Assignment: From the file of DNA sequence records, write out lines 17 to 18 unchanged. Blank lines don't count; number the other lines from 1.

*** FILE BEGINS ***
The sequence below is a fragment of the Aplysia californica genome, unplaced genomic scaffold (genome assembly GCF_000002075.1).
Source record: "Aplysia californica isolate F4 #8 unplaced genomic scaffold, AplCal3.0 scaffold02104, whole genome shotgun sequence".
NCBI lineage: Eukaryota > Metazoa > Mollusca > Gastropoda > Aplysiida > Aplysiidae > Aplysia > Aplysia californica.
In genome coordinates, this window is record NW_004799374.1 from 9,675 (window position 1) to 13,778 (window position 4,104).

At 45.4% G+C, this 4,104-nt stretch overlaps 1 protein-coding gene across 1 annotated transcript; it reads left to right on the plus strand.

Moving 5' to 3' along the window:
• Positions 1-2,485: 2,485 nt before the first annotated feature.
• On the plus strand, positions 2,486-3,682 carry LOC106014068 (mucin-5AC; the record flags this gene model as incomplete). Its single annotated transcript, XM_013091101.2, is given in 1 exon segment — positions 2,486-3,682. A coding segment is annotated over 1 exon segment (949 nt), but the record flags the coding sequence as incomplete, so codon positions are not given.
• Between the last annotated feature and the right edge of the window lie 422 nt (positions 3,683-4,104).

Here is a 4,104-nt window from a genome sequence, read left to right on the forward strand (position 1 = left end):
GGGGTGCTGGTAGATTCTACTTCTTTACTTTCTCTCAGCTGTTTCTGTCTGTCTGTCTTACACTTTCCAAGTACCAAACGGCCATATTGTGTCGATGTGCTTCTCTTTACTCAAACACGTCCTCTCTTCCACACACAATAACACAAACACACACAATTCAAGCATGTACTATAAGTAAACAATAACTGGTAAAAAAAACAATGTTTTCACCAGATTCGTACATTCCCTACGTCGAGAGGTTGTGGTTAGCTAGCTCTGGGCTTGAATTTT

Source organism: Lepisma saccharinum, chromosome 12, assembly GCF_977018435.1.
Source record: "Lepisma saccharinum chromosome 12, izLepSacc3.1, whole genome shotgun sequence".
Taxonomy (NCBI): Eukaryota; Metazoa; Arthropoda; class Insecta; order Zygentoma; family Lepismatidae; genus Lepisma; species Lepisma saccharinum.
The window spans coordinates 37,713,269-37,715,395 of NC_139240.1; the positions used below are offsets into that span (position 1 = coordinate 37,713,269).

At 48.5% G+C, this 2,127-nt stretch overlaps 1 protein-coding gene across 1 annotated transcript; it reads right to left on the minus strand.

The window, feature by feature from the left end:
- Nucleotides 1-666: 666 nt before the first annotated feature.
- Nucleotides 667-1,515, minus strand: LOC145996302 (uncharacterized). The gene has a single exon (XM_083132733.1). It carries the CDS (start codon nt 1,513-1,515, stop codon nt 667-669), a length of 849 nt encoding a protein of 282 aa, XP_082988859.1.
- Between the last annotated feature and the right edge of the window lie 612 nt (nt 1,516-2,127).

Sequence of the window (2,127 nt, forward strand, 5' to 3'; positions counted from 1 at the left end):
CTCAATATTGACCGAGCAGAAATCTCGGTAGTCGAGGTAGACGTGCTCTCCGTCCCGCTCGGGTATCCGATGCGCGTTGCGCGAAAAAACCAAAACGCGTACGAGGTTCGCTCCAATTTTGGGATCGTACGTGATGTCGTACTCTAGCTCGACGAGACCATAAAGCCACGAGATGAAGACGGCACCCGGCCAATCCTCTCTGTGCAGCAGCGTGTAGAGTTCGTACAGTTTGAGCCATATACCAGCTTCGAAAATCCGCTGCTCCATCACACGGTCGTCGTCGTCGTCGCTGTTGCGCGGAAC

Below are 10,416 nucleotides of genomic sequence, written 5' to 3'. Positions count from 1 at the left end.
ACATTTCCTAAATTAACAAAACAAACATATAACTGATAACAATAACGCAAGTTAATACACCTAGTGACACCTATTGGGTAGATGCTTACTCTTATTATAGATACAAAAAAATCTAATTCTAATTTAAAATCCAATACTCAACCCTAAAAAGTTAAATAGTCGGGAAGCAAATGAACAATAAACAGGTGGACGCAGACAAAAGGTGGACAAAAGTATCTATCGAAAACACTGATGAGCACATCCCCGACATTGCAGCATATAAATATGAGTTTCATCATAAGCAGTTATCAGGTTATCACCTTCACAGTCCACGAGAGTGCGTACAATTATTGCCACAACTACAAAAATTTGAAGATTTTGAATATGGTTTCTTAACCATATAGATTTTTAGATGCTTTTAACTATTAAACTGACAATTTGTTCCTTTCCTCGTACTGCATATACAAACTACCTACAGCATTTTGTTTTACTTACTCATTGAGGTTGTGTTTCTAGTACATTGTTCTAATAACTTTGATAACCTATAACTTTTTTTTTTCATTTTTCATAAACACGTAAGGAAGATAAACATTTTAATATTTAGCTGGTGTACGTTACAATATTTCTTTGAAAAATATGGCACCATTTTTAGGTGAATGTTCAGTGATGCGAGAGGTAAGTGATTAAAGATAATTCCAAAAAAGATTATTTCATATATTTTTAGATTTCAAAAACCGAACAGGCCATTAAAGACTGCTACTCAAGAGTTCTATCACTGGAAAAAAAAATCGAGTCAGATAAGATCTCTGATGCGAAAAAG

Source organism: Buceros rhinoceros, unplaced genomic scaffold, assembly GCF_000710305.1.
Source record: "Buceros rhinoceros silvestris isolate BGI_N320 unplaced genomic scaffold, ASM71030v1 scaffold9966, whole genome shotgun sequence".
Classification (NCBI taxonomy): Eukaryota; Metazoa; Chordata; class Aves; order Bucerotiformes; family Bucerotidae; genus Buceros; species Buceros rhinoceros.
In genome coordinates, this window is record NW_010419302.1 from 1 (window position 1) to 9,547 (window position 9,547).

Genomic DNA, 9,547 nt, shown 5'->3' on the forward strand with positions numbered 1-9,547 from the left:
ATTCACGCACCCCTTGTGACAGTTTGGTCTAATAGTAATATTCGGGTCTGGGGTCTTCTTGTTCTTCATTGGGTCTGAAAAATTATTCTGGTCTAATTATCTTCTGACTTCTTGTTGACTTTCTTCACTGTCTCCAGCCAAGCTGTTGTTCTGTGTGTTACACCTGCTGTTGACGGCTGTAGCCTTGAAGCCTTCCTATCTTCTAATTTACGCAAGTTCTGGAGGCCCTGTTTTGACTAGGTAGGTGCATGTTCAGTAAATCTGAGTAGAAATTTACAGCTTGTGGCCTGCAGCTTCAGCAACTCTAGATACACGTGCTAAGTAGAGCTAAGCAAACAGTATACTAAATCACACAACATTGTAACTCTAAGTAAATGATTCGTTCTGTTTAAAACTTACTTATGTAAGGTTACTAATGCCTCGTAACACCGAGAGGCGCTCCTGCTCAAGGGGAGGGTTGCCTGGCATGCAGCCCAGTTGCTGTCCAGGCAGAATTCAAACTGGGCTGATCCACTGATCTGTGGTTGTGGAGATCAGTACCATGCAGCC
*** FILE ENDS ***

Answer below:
The window, feature by feature from the left end:
- Nucleotides 1-666: 666 nt before the first annotated feature.